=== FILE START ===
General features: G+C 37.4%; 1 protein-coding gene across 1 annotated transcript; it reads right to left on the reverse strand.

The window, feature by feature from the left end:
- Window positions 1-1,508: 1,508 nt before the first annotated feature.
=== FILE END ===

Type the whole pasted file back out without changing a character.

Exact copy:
General features: G+C 37.4%; 1 protein-coding gene across 1 annotated transcript; it reads right to left on the reverse strand.

The window, feature by feature from the left end:
- Window positions 1-1,508: 1,508 nt before the first annotated feature.